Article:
4 feb 2011

African Masks: The Art of Disguise

Exhibition: African Masks: The Art of Disguise
Until 13 February 2011
Place: Chilton Galleries, Dallas Museum of Art, 1717 North Harwood, Dallas, Texas (USA)
Admission: $ 10
About the exhibition:
The African mask is a highly developed and enduring art form. African Masks: The Art of Disguise, an exhibition of approximately seventy objects from the Museum’s collections and on loan from local collectors, will reveal the function, meaning, and aesthetics of African masks. Masks serve as supports for the spirit of deities, ancestors and culture heroes, which may be personified as a human, animal, or composite. Masked performances, which are held on the occasions of thanksgiving celebrations, rites of passage, and funerals, often entertain while they teach moral lessons. This exhibition will present a variety of masks from several different sub-Saharan peoples that offer a variety of types, styles, sizes, and materials and the contexts in which they appear. Because the carved wooden mask is frequently only one part of an ensemble, full masquerade costumes will be displayed. And the masks will “come to life” in performances recorded on film and in contextual photographs.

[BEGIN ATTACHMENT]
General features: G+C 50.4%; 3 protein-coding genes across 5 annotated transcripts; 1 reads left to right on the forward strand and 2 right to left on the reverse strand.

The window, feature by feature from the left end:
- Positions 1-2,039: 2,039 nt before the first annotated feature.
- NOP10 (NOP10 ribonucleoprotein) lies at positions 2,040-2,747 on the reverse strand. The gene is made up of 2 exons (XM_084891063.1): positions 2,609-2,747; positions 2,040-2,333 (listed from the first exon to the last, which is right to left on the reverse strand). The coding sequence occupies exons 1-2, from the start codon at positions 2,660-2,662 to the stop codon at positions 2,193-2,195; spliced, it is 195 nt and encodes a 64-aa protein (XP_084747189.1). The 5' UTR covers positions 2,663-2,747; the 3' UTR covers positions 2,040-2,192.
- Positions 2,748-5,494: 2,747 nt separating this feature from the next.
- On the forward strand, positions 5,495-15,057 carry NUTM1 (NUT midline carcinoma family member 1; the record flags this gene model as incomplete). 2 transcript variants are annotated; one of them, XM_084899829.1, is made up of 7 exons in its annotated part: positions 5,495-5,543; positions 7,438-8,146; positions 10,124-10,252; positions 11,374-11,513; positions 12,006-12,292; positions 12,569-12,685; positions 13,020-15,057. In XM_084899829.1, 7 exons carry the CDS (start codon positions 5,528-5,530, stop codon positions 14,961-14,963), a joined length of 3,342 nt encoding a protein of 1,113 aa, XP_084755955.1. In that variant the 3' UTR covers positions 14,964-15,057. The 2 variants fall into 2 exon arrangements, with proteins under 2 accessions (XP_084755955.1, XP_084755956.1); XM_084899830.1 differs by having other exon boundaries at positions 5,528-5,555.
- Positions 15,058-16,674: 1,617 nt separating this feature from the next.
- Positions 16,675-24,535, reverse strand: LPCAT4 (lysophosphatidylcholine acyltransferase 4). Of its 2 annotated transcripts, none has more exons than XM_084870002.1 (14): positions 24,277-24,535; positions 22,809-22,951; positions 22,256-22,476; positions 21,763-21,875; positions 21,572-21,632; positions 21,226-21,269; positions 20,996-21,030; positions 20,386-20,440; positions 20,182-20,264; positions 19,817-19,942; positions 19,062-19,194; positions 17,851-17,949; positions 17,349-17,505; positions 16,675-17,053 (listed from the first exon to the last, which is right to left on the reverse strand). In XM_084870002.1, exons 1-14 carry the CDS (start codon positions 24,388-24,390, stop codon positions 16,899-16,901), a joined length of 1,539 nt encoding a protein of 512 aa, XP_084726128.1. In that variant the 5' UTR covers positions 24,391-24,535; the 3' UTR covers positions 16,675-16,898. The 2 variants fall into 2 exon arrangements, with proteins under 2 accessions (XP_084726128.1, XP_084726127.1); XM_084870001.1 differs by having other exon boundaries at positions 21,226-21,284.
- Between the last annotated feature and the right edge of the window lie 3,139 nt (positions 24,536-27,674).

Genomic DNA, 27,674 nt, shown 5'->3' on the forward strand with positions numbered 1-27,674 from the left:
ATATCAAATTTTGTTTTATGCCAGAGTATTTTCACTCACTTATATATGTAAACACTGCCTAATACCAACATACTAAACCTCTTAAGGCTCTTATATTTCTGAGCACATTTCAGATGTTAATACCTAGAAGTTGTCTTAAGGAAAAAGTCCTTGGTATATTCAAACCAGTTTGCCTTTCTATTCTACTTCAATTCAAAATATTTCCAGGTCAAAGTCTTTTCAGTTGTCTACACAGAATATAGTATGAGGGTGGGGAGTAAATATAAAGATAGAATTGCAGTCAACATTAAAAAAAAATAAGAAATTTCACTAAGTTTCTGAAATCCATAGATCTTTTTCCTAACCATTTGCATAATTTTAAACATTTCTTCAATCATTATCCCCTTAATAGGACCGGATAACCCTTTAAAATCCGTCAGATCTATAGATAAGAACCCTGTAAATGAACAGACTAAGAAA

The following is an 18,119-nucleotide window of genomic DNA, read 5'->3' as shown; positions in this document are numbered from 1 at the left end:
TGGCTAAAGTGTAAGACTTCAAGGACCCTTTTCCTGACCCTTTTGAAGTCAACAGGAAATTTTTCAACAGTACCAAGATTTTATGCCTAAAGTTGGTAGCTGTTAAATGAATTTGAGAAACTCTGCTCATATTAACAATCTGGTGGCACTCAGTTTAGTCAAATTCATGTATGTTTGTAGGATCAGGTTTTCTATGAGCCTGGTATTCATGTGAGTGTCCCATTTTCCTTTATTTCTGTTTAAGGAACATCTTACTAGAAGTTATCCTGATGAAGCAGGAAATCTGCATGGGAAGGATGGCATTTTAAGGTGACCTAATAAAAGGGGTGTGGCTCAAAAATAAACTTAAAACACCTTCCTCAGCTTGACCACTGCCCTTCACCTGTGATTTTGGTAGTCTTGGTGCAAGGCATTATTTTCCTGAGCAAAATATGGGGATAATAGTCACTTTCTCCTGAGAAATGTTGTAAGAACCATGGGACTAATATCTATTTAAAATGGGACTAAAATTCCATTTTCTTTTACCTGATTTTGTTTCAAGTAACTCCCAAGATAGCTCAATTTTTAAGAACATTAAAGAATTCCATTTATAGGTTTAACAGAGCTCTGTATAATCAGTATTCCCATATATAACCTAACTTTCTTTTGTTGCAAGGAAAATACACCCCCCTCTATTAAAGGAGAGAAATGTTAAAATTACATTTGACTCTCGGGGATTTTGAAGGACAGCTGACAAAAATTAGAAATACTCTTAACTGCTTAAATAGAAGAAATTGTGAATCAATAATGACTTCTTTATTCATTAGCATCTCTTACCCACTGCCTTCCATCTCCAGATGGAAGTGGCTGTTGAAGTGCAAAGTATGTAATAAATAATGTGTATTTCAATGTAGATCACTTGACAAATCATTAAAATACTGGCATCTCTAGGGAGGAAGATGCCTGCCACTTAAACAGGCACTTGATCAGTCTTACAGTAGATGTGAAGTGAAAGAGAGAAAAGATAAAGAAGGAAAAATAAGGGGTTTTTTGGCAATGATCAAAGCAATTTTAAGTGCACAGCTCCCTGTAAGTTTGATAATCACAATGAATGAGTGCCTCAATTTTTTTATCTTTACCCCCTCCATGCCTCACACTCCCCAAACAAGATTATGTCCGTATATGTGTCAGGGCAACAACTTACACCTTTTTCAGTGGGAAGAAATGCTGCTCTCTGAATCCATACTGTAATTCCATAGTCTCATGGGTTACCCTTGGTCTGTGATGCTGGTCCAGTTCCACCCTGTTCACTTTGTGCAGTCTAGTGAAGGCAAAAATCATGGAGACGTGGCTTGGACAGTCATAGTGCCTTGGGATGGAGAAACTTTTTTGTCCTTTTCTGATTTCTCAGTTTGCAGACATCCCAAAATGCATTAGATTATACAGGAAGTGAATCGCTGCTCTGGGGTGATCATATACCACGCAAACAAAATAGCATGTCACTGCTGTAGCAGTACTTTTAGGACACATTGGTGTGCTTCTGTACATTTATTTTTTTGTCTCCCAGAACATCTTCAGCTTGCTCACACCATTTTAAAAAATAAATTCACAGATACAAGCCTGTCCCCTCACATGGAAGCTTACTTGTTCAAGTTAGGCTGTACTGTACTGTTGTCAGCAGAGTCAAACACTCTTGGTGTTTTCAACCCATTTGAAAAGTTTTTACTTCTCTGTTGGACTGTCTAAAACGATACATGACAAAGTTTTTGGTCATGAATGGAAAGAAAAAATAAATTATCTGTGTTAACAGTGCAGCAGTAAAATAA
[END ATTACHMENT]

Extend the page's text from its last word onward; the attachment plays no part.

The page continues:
African Masks: The Art of Disguise is organized by the Dallas Museum of Art and curated by Roslyn A. Walker, Senior Curator, The Arts of Africa, the Pacific, and the Americas, and The Margaret McDermott Curator of African Art at the Dallas Museum of Art.

© Text and image: Dallas Museum of Art

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